U.S. Surgeons Successfully Transplant a Pig Kidney to a Human for First Time Ever

By: | October 22nd, 2021

Image courtesy: NYULangone

In a big breakthrough, doctors have successfully transplanted a kidney from a genetically engineered pig to a human patient. Doctors said the organ functioned normally and there was no immediate rejection by the recipient’s immune system. 

Researchers called it “transformative moment” as this success could eventually help alleviate a dire shortage of human organs for transplant.

Dr. Robert Montgomery, director of the NYU Langone Transplant Institute, said, “It was better than I think we even expected,” He explained it “looked like any transplant I’ve ever done from a living donor. A lot of kidneys from deceased people don’t work right away, and take days or weeks to start. This worked immediately.”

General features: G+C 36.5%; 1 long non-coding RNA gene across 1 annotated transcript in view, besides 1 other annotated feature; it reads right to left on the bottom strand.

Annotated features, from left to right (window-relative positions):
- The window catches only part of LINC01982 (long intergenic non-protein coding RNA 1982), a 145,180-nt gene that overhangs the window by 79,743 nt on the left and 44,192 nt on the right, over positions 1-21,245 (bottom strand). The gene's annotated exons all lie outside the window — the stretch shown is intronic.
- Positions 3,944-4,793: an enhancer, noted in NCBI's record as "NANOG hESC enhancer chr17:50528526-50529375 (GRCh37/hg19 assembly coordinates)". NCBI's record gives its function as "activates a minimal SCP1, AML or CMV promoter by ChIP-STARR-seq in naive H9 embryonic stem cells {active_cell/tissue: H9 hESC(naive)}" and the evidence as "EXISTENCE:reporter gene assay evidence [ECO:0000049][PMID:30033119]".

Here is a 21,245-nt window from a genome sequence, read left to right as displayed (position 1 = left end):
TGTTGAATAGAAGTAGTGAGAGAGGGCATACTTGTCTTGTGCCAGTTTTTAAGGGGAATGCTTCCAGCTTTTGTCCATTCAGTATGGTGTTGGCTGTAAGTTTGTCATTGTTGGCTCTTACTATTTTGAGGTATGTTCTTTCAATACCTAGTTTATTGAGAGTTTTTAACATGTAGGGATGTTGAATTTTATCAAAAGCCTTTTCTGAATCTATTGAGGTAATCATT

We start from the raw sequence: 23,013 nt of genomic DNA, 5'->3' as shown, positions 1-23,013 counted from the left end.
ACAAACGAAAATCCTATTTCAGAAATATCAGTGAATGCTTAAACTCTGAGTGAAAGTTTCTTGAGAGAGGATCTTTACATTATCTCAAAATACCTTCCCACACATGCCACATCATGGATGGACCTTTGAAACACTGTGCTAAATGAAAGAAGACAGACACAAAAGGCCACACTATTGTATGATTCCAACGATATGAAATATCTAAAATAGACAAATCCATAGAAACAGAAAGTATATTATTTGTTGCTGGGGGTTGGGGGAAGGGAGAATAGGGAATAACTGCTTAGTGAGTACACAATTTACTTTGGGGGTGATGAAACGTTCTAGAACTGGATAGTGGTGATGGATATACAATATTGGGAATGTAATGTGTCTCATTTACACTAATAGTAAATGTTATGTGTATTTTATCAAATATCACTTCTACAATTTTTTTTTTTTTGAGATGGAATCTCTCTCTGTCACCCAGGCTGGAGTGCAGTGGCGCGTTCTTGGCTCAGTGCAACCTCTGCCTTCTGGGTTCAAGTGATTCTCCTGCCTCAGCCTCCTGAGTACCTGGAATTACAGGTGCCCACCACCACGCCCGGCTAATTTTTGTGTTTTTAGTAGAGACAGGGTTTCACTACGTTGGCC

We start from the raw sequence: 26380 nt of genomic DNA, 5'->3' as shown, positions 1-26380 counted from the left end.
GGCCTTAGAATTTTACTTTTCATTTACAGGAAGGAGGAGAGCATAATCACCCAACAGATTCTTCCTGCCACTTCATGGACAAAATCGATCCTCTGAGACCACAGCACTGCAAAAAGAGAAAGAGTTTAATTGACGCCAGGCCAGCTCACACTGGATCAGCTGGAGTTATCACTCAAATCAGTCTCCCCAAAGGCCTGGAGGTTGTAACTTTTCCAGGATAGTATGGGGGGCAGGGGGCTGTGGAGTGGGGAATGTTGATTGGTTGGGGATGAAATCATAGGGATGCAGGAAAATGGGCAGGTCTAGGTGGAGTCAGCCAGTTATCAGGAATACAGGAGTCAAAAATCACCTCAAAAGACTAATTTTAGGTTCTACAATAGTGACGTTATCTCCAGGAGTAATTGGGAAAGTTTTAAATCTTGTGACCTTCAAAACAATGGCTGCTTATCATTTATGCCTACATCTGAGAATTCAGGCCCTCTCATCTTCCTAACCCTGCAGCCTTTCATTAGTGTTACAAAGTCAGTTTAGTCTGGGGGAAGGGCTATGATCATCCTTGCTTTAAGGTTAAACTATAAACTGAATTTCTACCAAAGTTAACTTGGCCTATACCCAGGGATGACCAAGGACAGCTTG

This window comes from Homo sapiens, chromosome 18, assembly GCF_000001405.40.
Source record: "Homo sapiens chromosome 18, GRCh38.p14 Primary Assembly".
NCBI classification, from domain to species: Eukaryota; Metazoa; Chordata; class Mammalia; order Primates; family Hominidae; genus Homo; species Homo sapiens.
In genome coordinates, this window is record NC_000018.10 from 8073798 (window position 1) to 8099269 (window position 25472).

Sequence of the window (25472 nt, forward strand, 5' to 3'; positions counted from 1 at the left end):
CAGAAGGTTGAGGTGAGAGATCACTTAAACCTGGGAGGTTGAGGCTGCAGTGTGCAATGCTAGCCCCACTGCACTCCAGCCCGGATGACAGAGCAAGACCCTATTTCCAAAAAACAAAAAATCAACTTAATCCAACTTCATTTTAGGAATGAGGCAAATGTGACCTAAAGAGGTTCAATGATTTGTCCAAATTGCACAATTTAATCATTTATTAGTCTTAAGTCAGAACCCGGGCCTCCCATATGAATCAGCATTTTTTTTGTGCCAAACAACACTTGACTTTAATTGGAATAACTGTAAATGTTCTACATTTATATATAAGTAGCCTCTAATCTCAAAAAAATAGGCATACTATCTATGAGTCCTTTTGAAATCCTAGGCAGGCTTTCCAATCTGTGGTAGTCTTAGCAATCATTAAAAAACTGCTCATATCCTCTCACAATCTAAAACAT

The procedure took place between a genetically altered pig and a brain-dead human patient at NYU Langone Health. The pig’s genes were altered so as to grow a kidney that no longer contained a molecule that triggers immediate rejection. The recipient had signs of kidney dysfunction and her family consented to the experiment.

Surgeons then attached the organ to the patient’s blood vessels in the upper leg, outside of the abdomen. So that researchers can observe it functioning normally.

 “This is a huge breakthrough,” said Dr. Dorry Segev, a professor of transplant surgery at Johns Hopkins School of Medicine. “It’s a big, big deal.”

 “We need to know more about the longevity of the organ,” he said.  

Nidhi Goyal

Nidhi is a gold medalist Post Graduate in Atmospheric and Oceanic Sciences.

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